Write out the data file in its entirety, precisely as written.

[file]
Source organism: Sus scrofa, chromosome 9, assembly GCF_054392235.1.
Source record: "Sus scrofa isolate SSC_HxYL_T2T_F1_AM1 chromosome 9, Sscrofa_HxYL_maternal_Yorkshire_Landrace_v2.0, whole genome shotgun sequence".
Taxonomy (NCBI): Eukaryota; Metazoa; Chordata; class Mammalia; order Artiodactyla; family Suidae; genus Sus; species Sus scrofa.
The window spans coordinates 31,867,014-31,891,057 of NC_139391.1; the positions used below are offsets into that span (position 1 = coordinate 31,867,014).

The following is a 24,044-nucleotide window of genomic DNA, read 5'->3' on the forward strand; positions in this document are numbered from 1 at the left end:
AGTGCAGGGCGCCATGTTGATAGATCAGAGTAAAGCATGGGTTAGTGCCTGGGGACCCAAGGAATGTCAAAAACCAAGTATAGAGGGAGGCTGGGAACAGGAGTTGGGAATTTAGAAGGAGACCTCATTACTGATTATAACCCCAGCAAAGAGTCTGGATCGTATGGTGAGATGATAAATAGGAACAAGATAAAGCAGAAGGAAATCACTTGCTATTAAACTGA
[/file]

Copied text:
Source organism: Sus scrofa, chromosome 9, assembly GCF_054392235.1.
Source record: "Sus scrofa isolate SSC_HxYL_T2T_F1_AM1 chromosome 9, Sscrofa_HxYL_maternal_Yorkshire_Landrace_v2.0, whole genome shotgun sequence".
Taxonomy (NCBI): Eukaryota; Metazoa; Chordata; class Mammalia; order Artiodactyla; family Suidae; genus Sus; species Sus scrofa.
The window spans coordinates 31,867,014-31,891,057 of NC_139391.1; the positions used below are offsets into that span (position 1 = coordinate 31,867,014).

The following is a 24,044-nucleotide window of genomic DNA, read 5'->3' on the forward strand; positions in this document are numbered from 1 at the left end:
AGTGCAGGGCGCCATGTTGATAGATCAGAGTAAAGCATGGGTTAGTGCCTGGGGACCCAAGGAATGTCAAAAACCAAGTATAGAGGGAGGCTGGGAACAGGAGTTGGGAATTTAGAAGGAGACCTCATTACTGATTATAACCCCAGCAAAGAGTCTGGATCGTATGGTGAGATGATAAATAGGAACAAGATAAAGCAGAAGGAAATCACTTGCTATTAAACTGA